* NZ dollar falls sharply after RBNZ sounds less hawkish
* RBNZ lift rates again but presses pause button
* G3 currencies sidelined in absence of fresh drivers
* Next focus on China PMI, due 0145 GMT
By Ian Chua
SYDNEY, July 24 The New Zealand dollar skidded
to a six-week low on Thursday after the country's central bank
switched to a wait-and-see stance following its fourth straight
rate hike, while other major currencies snoozed.
The kiwi dollar dropped nearly a full U.S. cent to as low as
$0.8606, touching levels not seen since June 12. In
contrast, the euro was stuck at eight-month lows around
$1.3461, leaving the dollar index hovering at a six-week
peak set on Tuesday.
Against the yen, the U.S. dollar firmed a tad to 101.54
, continuing to recover slowly from last Friday's low of
101.09. The euro was little changed at 136.67, having
reached a near six-month trough at 136.41 on Wednesday.
An absence of any meaningful U.S. or European data was seen
as partly to blame for the uninspiring performance in the major
currencies. But persistent expectations for further stimulus in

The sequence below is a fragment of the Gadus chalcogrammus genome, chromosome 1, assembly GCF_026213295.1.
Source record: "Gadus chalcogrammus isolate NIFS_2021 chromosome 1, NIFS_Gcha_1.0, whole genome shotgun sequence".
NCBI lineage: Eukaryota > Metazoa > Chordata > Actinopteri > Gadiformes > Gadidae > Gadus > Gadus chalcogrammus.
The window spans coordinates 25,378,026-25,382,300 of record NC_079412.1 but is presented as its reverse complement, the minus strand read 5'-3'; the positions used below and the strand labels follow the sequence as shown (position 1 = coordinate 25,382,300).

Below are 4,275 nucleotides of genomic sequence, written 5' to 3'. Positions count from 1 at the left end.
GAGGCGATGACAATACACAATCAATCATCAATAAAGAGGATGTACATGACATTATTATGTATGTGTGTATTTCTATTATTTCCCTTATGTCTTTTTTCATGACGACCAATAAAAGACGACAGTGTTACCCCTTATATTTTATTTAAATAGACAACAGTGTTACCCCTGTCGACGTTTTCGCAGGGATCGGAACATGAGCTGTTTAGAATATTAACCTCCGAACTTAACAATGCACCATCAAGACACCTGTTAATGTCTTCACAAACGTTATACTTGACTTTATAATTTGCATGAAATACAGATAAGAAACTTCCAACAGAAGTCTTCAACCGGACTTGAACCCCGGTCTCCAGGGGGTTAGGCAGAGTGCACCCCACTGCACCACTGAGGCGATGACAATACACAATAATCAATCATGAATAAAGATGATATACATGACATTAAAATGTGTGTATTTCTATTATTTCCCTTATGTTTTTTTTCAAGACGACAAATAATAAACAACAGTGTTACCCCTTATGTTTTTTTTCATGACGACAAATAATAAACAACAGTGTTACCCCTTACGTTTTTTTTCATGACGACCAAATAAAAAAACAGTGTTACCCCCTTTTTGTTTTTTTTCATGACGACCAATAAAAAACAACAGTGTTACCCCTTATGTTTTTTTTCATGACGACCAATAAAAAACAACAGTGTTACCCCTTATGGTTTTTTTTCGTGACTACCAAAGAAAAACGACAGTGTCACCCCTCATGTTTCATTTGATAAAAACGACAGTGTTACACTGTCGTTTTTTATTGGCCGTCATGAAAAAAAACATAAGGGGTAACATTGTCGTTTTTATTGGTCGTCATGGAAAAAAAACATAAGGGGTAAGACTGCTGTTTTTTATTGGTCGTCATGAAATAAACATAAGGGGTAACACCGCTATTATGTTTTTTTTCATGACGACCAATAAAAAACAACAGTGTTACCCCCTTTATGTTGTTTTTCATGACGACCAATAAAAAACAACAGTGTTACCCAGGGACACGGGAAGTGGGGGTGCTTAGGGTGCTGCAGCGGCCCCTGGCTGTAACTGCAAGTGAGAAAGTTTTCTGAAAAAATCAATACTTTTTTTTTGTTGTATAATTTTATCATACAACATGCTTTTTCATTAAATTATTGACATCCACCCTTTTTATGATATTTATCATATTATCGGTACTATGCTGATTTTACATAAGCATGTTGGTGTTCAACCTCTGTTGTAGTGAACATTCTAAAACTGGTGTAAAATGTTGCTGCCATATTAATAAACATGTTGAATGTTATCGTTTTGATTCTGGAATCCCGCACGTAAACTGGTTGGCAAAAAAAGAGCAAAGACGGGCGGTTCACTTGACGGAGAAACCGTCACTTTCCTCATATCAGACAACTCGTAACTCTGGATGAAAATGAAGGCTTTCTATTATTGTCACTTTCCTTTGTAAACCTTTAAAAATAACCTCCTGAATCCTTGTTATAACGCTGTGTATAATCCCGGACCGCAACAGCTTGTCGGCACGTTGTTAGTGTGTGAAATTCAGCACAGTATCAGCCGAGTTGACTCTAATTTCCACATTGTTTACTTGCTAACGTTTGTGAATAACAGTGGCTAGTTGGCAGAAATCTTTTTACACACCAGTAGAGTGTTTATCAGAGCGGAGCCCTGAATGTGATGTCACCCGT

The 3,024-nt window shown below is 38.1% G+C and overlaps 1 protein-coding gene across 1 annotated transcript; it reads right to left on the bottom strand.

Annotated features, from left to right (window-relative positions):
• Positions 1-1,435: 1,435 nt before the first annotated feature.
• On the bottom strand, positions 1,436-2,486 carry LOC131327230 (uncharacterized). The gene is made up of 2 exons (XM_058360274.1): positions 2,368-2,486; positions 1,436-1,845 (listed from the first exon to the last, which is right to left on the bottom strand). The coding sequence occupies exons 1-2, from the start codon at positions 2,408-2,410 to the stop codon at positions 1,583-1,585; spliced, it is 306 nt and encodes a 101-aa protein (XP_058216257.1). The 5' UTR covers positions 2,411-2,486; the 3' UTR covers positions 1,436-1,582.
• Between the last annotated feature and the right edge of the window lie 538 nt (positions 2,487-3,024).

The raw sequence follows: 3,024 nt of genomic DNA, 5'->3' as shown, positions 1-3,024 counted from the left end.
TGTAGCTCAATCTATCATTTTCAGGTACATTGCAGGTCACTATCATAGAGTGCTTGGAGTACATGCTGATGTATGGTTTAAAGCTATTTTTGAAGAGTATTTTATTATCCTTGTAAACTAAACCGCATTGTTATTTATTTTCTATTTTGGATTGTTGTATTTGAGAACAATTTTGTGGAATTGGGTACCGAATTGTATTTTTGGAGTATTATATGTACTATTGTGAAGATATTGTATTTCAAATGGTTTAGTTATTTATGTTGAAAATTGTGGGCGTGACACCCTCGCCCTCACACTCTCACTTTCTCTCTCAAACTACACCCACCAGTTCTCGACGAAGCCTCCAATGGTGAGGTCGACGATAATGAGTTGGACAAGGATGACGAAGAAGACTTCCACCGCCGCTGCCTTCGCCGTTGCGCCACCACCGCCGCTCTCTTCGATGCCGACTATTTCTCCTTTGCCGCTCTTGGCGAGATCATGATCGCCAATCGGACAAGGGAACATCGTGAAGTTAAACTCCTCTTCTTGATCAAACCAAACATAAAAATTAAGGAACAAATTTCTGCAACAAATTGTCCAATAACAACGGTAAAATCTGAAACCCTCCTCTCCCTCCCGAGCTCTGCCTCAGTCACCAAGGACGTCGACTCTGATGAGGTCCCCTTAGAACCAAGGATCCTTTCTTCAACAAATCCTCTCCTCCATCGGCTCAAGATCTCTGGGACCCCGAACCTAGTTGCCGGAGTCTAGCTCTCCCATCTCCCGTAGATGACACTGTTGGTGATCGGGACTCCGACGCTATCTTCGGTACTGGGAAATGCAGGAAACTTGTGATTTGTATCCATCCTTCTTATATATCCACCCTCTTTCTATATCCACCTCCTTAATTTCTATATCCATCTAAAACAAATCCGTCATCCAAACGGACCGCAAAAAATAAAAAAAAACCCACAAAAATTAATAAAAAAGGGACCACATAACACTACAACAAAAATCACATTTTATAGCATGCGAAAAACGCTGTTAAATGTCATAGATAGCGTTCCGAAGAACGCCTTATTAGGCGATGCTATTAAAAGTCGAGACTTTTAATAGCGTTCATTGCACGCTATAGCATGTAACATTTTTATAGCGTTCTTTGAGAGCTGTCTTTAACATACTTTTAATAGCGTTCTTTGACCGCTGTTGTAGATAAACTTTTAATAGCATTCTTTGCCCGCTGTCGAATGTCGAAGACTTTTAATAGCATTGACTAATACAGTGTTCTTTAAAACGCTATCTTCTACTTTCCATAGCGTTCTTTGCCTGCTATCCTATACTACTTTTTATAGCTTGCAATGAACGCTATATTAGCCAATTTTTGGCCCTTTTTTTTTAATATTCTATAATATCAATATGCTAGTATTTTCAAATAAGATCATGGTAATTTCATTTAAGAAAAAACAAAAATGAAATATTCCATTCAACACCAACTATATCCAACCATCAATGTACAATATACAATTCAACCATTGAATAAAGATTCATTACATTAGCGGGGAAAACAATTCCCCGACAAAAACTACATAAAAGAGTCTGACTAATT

the euro zone appeared to be taking a toll on the common
Worries about tougher sanctions on Russia and the potential
impact that might have on the euro zone's already shaky outlook
did not help the euro.
Risk appetite in the wider markets was also somewhat curbed
by conflicts in Ukraine and the Gaza Strip, although bullish
results from Apple Inc helped lift the benchmark S&P
500 index to a record closing high.
The Reserve Bank of New Zealand (RBNZ) raised its cash rate
by 25 basis points to 3.5 percent early on Thursday and pushed
the pause button, saying the economy appeared to be responding
to higher rates as intended.
The move was not a complete surprise given many have been
questioning the need for more tightening in the face of a high
currency, restrained inflation and falling diary prices, the
country's biggest export earner.
Yet the reaction in the kiwi was swift and savage with
investors knocking the currency from around $0.8703 to $0.8606.
It last traded at $0.8613.
"Perhaps the main surprise was the language regarding the
high NZD exchange rate. 'There is potential for a significant
fall' opens to interpretation as a veiled intervention threat,"
said Imre Speizer, senior strategist at Westpac in Auckland.
Analysts at Citi said it is unusual for a central banker to
make such blunt comments about the currency and showed a high
level of frustration with the strong kiwi.
The Australian dollar ceded a bit of ground versus the
greenback in sympathy with its kiwi peer, dipping to $0.9443
from a three-week high of $0.9463.
The near-term outlook for the Antipodean currencies now
rests on the outcome of a survey on China's vast manufacturing
sector due at 0130 GMT. Any disappointment will no doubt given
kiwi bears a fresh excuse to attack the currency.
(Editing by G Crosse)